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The best gift ideas for your food-obsessed BFF (or yourself!)

We asked the experts – Pay Chen, Paul Taylor, Joshna Maharaj and Suresh Doss – for their best recommendations.

Holiday shopping for the foodie in your life can be tricky business. You never know what they already have in their pantry, or what high-tech kitchen tools they’ve had their eyes on all year long. But finding something unique — maybe even bespoke or locally-made! — is a sure-fire way to impress them. So, we asked food experts Pay Chen, Joshna Maharaj and Suresh Doss for some shopping advice. Here’s what they said.

Pay Chen

Food Writer, Host of the Here’s the Scoop podcast

For acclaimed foodie Pay Chen, Christmas is a chance to get her friends and family hooked on the same delicious products she’s been loving all year long. The product at the top of her list right now is Wabanaki maple syrup, a delicious Canadian staple made on Tobique First Nation. “The mini three-pack is a great sampler of (each) maple syrup and already packaged as a perfect gift,” Chen says. She also recommends the sweet honey products from Ontario Honey Creations, and anything from Soma Chocolate, a Toronto-based company that creates world-
renowned chocolates and truffles.

Paul Taylor

Executive Director, FoodShare Toronto

FoodShare Toronto’s executive director Paul Taylor knows the holidays are going to be different this year. “This is a time when a lot of folks come together with friends, family and co-workers and build memories around good food. We’re missing much of that communal spirit this year and trying to recreate it in different ways,” he says. “At the same time, we know that it’s also a time when a lot of our friends and neighbours are struggling with access to food.” That’s why the food justice organization has come up with a way to help with both of those challenges—and Taylor says it makes for a great holiday gift. They’ve partnered with Drake Commissary to sell gift baskets containing locally sourced treats—including Reunion Island coffee, dark maple syrup and Cinnamon Toast Crunch-flavoured popcorn—to raise funds for their work. “You’re going to love it, the person who receives it is going to love it and we’re grateful for your contribution to this important work,” Taylor says. “Really, is there a better gift than good food that supports local businesses and at the same time helps put food on the table in communities hardest hit by the pandemic?”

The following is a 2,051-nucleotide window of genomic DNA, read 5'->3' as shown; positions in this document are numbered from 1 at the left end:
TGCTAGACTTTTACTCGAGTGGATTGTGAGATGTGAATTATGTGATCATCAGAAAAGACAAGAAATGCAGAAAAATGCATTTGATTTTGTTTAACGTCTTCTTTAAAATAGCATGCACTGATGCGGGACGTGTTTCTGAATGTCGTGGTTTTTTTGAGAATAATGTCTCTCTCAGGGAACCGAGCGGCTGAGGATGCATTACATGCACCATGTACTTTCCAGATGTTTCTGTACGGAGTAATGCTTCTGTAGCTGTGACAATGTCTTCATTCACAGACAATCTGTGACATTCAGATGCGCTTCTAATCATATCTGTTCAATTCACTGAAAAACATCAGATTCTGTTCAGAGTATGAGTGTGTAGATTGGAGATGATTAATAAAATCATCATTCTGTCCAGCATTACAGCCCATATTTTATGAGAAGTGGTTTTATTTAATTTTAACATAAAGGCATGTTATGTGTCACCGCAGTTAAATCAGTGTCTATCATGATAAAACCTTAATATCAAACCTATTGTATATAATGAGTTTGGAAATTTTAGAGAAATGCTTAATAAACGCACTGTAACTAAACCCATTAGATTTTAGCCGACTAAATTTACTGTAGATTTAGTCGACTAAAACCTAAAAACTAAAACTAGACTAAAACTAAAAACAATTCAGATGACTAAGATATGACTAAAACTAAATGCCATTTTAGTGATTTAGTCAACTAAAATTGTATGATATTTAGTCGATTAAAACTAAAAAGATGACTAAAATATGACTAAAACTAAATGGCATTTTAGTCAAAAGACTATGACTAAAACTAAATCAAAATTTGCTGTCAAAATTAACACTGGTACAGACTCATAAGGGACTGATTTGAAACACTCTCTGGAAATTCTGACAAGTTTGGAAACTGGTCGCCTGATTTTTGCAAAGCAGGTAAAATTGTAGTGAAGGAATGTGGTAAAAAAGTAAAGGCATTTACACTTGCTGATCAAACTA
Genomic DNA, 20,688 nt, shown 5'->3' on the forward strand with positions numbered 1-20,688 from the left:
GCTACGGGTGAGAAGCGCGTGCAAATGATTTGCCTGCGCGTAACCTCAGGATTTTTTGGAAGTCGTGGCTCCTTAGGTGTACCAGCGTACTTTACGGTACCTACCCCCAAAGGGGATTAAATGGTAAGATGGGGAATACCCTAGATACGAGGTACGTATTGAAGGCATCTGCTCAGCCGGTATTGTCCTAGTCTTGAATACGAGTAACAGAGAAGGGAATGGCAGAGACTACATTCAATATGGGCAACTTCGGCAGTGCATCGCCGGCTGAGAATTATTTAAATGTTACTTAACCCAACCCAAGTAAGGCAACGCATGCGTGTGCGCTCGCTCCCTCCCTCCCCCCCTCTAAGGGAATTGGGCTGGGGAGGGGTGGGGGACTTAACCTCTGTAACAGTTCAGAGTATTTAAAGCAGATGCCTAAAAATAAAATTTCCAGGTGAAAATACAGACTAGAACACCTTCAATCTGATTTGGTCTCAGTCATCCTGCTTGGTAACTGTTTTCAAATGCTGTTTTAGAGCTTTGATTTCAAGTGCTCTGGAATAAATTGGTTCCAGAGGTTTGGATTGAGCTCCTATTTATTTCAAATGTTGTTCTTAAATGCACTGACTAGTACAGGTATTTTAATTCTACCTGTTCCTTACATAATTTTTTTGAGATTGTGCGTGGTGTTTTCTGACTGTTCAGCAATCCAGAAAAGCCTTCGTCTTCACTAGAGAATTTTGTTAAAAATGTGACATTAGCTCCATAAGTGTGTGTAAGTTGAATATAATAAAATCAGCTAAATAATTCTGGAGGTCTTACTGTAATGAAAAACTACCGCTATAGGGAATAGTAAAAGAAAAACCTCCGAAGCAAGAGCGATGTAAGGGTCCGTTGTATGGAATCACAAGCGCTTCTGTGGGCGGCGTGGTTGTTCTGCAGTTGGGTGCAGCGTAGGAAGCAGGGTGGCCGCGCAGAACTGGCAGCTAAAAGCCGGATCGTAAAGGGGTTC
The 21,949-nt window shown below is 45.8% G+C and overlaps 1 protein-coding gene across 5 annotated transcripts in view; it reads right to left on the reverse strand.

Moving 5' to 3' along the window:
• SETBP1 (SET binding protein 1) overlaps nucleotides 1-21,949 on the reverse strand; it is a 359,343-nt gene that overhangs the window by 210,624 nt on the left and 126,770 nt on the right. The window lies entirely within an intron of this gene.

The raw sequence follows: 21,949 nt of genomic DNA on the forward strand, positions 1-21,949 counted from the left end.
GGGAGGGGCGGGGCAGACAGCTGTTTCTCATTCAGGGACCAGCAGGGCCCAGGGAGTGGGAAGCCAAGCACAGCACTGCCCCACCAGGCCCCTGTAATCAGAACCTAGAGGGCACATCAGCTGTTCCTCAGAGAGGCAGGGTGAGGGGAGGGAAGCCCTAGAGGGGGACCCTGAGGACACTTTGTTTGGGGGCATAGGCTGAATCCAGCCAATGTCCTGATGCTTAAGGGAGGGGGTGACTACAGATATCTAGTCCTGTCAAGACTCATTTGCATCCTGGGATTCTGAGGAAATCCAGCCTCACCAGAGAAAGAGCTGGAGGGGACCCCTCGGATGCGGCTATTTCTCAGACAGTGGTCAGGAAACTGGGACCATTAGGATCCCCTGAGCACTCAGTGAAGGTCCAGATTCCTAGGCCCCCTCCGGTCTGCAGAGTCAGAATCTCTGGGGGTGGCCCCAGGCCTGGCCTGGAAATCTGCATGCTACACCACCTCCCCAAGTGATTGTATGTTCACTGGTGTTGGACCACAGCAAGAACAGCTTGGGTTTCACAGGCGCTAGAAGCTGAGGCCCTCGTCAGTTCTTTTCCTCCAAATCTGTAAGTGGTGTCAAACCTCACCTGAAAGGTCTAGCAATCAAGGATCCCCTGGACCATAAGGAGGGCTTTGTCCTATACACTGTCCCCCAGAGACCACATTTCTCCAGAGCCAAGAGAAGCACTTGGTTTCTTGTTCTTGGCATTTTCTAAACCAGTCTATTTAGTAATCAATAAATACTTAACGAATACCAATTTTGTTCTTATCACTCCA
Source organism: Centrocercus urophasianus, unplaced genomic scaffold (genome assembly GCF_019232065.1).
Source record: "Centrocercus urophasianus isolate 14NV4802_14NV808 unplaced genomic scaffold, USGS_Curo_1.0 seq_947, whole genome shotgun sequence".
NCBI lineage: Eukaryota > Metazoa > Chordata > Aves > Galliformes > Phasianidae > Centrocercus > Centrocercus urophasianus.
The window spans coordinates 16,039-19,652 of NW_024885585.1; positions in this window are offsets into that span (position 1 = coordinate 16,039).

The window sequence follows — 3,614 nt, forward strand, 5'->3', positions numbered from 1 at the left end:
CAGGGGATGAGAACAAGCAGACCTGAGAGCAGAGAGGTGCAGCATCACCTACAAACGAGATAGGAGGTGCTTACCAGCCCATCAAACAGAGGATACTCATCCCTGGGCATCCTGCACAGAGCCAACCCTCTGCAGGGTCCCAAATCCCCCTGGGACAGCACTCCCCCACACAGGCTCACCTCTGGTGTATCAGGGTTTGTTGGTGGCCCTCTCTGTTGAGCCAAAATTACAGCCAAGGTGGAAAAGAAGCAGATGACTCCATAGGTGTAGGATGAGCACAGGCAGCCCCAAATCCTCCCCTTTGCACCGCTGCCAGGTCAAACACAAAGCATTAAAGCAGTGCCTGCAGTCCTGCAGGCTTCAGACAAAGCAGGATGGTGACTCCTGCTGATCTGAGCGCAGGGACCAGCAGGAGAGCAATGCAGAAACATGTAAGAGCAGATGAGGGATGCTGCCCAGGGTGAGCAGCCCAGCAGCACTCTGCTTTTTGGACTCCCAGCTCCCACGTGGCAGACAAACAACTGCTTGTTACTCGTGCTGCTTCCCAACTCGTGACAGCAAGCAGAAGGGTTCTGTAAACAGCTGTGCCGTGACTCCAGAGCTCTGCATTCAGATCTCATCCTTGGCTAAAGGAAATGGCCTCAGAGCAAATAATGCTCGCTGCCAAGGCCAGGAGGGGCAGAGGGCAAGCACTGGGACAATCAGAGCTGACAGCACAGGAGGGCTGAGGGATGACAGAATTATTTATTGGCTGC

Joshna Maharaj

Chef, Author and Activist

As a rule, chef Joshna Maharaj prefers to give the gift of “consumable gifts with minimal packaging” during the holidays. This year, she’s been big into preserving. “I’ve gone deep on making drink shrubs this year, and hit the jackpot with my cranberry version,” she says. Shrubs are concentrated syrups made from fruit, sugar, and vinegar. Maharaj makes hers with fresh cranberries from Johnston’s, a Feast On-certified cranberry farm in Muskoka, Osprey Bluffs honey and empire apple vinegar. She recommends serving them with sparkling water or warmed with a shot of your preferred alcohol. If you would rather bake, Maharaj suggests whole grain shortbread made with local grains. “This year I’ll use a rye flour from CIPM grains in Peterborough, some of that gorgeous Stirling cultured butter and Forbes’ maple syrup,” she says. Or, consider gifting a homemade pickle. Maharaj says pickled garlic scapes are “awonderful addition to a holiday charcuterie board,” but carrots, radishes or tomatillos make great preserves, too.

Suresh Doss

Food Writer

Kitchen tools are a foodie’s best friend, according to Toronto-based food writer Suresh Doss, and the ultimate kitchen tool is a well-made knife. It’s “the best gift you can give any aspiring or seasoned home cook,” Doss says. “Working with a good knife can be an empowering experience … [because it gives] you heightened confidence to slice and dice as you prep your favourite dishes.” He recommends any of the products at Knife Toronto for their quality and elegance. While you’re at it, consider giving the gift of new kitchenware. Doss endorses the homemade products at Chic and Basta for their refined “restaurant” appeal. Doss will also be taking any opportunity to gift the chile crisps from Zing to friends and family. Their products are “superbly aromatic from the moment you open the jar,” he says.

as part of the Great Taste of Ontario Special Report